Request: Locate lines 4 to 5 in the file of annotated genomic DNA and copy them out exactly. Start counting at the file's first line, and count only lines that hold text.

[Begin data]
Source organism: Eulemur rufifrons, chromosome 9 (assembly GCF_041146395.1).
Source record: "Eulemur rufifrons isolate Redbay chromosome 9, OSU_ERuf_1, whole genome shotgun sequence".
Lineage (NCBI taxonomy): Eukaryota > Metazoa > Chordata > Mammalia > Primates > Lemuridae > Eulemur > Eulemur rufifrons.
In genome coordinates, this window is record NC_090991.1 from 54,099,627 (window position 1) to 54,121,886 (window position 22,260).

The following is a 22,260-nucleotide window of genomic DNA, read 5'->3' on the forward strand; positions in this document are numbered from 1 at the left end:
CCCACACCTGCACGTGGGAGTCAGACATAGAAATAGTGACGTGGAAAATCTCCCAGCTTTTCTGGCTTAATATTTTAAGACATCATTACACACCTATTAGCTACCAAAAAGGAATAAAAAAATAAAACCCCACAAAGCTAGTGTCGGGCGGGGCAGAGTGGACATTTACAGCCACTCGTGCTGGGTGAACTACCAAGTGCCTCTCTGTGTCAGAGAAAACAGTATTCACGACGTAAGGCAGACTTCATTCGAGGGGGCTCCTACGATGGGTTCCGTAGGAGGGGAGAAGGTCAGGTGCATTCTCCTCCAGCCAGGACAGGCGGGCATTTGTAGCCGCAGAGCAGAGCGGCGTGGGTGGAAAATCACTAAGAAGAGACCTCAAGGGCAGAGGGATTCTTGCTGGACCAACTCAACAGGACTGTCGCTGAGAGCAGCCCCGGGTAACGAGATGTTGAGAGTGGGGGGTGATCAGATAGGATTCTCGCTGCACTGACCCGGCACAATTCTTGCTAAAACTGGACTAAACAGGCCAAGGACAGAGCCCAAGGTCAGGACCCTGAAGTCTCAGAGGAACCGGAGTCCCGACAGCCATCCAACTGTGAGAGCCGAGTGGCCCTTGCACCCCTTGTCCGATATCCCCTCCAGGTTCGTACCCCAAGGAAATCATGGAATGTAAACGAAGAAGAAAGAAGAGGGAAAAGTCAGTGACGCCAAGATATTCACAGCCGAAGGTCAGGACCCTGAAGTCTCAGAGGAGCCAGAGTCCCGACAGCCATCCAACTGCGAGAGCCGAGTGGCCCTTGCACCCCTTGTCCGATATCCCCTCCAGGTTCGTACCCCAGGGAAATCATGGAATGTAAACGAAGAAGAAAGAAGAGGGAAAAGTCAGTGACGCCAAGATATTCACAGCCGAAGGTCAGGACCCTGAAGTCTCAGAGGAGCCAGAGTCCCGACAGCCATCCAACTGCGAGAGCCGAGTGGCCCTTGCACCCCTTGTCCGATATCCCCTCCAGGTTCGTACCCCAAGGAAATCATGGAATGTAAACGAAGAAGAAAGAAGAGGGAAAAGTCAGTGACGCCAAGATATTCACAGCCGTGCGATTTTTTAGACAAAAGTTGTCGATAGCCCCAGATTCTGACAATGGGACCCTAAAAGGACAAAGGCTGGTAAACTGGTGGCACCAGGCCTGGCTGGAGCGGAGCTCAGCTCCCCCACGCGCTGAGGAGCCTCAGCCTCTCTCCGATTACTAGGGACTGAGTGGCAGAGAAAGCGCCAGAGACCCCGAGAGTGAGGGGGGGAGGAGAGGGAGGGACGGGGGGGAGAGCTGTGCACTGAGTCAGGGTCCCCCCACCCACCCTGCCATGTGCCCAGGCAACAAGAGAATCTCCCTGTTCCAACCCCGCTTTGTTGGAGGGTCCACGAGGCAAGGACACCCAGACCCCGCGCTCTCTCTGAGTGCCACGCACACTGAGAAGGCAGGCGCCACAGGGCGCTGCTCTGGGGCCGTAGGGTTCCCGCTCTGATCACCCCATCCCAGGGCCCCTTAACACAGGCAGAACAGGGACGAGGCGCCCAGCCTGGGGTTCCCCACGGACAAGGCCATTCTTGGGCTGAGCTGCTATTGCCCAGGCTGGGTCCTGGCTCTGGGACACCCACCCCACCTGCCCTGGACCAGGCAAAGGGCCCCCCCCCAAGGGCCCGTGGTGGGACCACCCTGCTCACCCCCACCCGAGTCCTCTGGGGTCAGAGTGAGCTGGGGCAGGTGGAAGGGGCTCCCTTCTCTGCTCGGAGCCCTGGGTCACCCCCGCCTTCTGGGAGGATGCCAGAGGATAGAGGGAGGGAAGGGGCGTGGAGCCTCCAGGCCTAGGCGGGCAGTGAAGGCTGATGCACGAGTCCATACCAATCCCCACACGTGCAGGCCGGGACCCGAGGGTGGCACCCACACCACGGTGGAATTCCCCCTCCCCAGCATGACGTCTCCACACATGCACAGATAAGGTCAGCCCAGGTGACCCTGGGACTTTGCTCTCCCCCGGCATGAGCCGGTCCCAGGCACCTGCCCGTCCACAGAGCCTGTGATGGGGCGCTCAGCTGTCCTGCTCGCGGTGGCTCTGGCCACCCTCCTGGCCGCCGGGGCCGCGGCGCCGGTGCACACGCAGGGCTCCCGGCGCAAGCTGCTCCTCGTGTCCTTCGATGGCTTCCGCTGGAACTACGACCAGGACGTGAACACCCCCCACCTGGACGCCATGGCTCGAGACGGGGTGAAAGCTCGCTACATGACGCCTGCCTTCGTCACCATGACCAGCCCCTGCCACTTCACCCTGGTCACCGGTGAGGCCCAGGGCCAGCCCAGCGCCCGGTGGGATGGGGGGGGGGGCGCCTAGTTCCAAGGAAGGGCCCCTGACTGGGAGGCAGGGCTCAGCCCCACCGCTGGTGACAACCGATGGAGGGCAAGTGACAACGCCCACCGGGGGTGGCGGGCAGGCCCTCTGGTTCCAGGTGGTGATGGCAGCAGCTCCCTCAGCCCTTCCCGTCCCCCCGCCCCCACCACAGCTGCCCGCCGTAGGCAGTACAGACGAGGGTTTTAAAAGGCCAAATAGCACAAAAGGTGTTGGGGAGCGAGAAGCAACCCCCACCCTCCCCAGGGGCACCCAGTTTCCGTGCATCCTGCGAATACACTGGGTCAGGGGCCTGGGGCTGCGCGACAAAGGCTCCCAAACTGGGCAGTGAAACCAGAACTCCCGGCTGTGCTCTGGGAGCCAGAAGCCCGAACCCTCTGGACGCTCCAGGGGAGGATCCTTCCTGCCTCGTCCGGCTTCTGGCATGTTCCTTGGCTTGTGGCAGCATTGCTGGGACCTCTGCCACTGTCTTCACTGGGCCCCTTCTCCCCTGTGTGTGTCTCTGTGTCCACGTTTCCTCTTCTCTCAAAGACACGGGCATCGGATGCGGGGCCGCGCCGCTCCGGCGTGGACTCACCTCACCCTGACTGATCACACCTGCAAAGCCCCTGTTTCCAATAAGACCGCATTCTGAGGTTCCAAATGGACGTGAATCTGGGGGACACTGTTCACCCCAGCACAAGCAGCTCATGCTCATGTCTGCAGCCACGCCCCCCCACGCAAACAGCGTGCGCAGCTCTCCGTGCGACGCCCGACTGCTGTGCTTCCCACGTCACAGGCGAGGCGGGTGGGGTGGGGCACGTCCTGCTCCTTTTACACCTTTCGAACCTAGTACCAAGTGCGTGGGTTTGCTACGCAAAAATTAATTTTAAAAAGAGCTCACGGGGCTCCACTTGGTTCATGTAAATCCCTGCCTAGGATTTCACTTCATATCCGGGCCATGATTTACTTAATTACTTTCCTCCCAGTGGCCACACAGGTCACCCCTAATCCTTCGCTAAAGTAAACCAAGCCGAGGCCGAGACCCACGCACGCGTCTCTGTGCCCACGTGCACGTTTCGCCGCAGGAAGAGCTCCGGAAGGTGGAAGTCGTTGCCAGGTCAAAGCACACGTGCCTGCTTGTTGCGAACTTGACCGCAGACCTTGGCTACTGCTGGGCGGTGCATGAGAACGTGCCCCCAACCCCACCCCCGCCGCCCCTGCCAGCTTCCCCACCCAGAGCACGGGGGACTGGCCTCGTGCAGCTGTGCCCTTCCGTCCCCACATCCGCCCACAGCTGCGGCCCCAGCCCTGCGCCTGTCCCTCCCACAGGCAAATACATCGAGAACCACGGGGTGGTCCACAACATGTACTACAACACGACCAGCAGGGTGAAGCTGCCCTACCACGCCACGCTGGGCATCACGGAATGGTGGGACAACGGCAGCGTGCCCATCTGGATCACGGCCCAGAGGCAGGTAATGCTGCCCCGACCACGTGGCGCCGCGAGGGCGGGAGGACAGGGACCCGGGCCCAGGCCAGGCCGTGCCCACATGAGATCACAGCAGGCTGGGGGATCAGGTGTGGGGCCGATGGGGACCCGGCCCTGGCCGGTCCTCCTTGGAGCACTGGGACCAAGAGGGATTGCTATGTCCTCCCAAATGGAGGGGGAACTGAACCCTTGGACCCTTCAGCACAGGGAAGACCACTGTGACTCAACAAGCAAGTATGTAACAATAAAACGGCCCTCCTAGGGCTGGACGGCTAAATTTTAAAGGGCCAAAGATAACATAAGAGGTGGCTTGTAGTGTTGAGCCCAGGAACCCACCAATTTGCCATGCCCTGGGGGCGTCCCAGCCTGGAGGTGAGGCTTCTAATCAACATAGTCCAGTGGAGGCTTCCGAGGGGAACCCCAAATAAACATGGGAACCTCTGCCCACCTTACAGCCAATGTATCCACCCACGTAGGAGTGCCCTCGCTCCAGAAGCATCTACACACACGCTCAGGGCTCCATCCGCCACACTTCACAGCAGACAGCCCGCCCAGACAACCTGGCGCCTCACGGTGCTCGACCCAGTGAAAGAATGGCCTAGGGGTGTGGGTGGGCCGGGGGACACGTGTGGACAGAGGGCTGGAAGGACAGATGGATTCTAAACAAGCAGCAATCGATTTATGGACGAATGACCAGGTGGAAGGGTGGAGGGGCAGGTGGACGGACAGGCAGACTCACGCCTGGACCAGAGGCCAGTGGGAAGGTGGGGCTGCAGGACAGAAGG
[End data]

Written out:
In genome coordinates, this window is record NC_090991.1 from 54,099,627 (window position 1) to 54,121,886 (window position 22,260).

The following is a 22,260-nucleotide window of genomic DNA, read 5'->3' on the forward strand; positions in this document are numbered from 1 at the left end: